"Sir, you've talked all around the country about the poisonous partisan atmosphere here in Washington. I wonder why do you think that is? And do you personally bear any responsibility in having contributed to this atmosphere?"
"Yes, sir. I'd just like to ask, simply, what's your view of the economy right now? First-quarter growth came in weaker than expected, there have been worries about inflation and lower spending by consumers. Are these basically just bumps in the road, in your opinion, or are they reasons for some real concern and could they affect your agenda on Social Security?"
Regular readers will recognize that I've climbed up on a hobbyhorse again, namely, the crying need for reporters to focus on the questions we ask. It's one I keep riding in hopes that reporters will get an important message: too many of us, even those at the top of their game, pose questions in ways that sabotage our best efforts to gather information.
If I seem to be picking on the White House press corps, it is because -- unlike most journalists -- their work is out there for all of us to see on television and then review more carefully in transcript form.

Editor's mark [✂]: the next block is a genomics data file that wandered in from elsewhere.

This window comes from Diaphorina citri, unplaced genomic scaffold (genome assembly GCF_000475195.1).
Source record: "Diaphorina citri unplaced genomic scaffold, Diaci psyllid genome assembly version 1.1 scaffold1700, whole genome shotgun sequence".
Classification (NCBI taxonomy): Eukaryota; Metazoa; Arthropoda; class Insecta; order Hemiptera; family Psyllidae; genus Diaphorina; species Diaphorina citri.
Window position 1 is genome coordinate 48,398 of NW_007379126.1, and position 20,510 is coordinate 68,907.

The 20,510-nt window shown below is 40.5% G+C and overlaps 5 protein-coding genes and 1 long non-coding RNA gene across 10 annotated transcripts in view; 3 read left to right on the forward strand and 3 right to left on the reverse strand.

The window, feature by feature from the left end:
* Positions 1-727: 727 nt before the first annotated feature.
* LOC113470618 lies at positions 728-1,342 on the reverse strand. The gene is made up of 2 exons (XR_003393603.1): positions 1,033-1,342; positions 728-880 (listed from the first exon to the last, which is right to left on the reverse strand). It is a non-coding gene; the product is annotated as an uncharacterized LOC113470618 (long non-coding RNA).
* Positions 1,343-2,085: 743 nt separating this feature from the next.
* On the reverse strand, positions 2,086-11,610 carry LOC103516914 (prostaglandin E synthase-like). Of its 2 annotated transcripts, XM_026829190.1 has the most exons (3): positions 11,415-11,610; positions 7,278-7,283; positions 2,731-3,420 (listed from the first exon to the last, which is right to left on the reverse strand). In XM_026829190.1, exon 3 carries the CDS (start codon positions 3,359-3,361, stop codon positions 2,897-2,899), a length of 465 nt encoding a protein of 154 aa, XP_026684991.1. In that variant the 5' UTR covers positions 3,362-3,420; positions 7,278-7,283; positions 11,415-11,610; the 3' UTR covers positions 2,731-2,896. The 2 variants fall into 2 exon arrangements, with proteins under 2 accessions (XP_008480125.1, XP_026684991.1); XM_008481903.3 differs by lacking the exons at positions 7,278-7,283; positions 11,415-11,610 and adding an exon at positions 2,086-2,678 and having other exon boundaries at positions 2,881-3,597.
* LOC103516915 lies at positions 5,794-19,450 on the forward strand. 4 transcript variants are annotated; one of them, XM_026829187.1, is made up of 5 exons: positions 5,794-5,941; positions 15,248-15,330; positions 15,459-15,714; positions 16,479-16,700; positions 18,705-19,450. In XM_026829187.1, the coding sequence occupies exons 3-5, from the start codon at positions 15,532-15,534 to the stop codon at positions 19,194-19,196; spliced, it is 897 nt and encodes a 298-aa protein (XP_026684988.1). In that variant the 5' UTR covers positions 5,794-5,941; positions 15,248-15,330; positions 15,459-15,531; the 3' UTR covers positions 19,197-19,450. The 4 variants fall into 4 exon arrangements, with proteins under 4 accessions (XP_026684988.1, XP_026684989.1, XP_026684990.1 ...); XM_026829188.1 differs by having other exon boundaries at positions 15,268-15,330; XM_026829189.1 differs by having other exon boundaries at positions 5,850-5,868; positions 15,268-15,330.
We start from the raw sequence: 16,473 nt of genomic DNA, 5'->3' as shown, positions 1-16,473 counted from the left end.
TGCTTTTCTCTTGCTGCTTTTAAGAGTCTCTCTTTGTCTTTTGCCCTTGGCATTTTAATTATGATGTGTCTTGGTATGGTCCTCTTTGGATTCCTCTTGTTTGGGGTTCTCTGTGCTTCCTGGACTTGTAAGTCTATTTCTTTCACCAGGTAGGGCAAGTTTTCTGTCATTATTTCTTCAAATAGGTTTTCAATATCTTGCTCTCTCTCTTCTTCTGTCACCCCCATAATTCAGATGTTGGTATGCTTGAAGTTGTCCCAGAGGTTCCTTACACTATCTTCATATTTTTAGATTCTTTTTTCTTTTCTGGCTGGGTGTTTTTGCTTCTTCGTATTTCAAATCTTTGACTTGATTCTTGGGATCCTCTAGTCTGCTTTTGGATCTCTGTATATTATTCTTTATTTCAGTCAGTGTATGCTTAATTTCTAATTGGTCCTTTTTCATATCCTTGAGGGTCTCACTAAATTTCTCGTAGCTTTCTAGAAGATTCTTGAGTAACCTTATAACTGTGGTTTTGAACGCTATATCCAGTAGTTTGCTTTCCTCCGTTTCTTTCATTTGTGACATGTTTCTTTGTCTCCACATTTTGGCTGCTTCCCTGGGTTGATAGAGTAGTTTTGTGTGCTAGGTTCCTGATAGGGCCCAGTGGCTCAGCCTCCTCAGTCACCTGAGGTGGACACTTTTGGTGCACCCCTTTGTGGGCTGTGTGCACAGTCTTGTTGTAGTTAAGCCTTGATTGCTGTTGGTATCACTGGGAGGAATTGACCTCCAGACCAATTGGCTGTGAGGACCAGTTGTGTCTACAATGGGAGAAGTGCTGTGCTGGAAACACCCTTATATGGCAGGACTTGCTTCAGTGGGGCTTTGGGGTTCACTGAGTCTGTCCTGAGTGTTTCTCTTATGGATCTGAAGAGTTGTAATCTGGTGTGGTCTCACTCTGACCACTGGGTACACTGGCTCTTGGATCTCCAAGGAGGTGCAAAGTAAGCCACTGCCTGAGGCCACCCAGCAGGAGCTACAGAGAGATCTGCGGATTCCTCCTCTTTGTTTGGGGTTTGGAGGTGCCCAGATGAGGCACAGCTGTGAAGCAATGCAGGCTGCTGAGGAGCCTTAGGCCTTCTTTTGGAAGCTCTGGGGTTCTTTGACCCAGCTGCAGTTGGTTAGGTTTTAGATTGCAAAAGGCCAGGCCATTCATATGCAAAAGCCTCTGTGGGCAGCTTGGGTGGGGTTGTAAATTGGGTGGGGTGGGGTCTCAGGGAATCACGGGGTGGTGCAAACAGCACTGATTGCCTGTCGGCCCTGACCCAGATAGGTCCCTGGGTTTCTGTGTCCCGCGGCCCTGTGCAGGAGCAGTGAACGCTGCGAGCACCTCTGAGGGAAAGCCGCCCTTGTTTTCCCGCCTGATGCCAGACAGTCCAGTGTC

And once again, they presented a dispiriting litany of self-defeating questions, the usual suspects that represent a kind of interviewing recidivism identified by John Sawatsky, a Canadian journalist and interviewing specialist who now works as ESPN's interviewing coach. Among the repeat offenders in the lineup of questions posed to President Bush:
1. Closed-ended. The ones that invite an unequivocal response. Useful and often necessary to confirm information or get someone on the record -- "Do you still beat your copy editor?" -- they are less valuable when you're after an expansive yet targeted response. They often sound tough, but these allegedly hardball questions are softball throws that interviewees, especially one armed with talking points they're intent on delivering, can slam out of the park. To many listeners, they also sound biased, since implicit in a closed-ended question is the premise that it draws on a limited set of responses.